“There is nothing in the world more helpless and irresponsible and depraved than a man in the depths of an ether binge.”
“Every now and then when your life gets complicated and the weasels start closing in, the only cure is to load up on heinous chemicals and then drive like a bastard from Hollywood to Las Vegas … with the music at top volume and at least a pint of ether.”
“After a while you learn to cope with things like seeing your dead grandmother crawling up your leg with a knife in her teeth. Most acid fanciers can handle this sort of thing.”
“No, this is not a good town for psychedelic drugs. Reality itself is too twisted.”
“After five days in Vegas you feel like you’ve been here for five years.”
“The thing to do – when you’re running along about a hundred or so and you suddenly find a red-flashing CHP-tracker on your trail – what you want to do then is accelerate. Never pull over with the first siren-howl. Mash it down and make the bastard chase you at speeds up to 120 all the way to the next exit. He will follow.”
“Psychedelics are almost irrelevant in a town where you can wander into a casino any time of the day or night and witness the crucifixion of a gorilla – on a flaming neon cross that suddenly turns into a pinwheel, spinning the beast around in wild circles above the crowded gambling action.”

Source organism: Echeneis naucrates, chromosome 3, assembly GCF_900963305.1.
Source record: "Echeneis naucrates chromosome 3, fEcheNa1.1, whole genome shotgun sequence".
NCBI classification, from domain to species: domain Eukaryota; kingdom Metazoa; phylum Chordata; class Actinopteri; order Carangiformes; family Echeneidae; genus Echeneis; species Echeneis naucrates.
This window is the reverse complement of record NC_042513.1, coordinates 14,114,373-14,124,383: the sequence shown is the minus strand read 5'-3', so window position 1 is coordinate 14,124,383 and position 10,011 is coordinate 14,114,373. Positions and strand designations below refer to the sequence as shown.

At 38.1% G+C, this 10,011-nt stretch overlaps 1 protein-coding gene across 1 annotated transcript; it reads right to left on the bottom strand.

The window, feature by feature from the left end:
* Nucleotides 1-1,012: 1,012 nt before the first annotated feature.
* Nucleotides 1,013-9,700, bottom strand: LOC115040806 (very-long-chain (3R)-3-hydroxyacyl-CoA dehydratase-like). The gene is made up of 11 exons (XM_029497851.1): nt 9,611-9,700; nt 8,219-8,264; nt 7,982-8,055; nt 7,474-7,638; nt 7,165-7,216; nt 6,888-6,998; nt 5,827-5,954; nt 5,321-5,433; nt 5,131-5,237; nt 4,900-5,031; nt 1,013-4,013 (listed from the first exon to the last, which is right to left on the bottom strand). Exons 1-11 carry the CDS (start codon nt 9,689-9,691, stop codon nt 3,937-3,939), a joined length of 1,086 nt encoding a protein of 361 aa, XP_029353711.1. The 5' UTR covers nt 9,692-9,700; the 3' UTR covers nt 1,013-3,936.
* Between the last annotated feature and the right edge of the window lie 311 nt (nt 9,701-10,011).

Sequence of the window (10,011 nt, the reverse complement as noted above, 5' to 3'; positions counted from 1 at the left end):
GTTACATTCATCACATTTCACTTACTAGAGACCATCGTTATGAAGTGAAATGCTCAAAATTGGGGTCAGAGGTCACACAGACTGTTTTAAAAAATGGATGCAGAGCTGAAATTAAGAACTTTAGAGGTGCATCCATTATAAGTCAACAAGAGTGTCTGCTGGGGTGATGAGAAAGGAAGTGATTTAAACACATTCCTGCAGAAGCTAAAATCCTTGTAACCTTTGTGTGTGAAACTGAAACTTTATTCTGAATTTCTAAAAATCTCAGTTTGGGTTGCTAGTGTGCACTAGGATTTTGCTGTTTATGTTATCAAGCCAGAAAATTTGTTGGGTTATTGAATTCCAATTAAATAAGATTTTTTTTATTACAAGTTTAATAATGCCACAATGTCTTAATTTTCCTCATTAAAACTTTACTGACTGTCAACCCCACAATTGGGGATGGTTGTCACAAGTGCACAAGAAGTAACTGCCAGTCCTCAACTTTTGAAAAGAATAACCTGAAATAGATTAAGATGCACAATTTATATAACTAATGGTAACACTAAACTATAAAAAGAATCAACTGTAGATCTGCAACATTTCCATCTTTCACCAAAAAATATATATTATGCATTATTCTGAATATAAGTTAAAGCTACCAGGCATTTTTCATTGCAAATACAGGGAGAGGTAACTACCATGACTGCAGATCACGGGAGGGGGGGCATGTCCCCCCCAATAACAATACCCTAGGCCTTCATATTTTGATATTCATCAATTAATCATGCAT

“In Las Vegas they kill the weak and deranged.”
“KNOW YOUR DOPE FIEND. YOUR LIFE MAY DEPEND ON IT! You will not be able to see his eyes because of the Tea-Shades, but his knuckles will be white from inner tension and his pants will be crusted with semen from constantly jacking off when he can’t find a rape victim. He will stagger and babble when questioned. He will not respect your badge. The Dope Fiend fears nothing. He will attack, for no reason, with every weapon at his command-including yours. BEWARE. Any officer apprehending a suspected marijuana addict should use all necessary force immediately. One stitch in time (on him) will usually save nine on you. Good luck.”
“[In Vegas] the only bedrock rule is Don’t Burn the Locals. Beyond that, nobody cares. They would rather not know. If Charlie Manson checked into the Sahara tomorrow morning, nobody would hassle him as long as he tipped big.”
“It’s not often that a man gets a chance to run terminal experiments on a virgin Cadillac and four brand-new $80 tires.”
“Too weird to live, too rare to die!”
“You better take care of me Lord, if you don’t you’re gonna have me on your hands.”
“North Vegas is where you go when you’ve fucked up once too often on the Strip, and when you’re not even welcome in the cut-rate downtown places around Casino Center.”
“There is no formula for finding yourself in Vegas with a white Cadillac full of drugs and nothing to mix with properly.”
“People like Sinatra and Dean Martin are still considered “far out” in Vegas.”
“Denver is a national clearing house for stolen Dobermans; they come from all parts of the country.”
“If you have any trouble you can always send a telegram to the Right People.”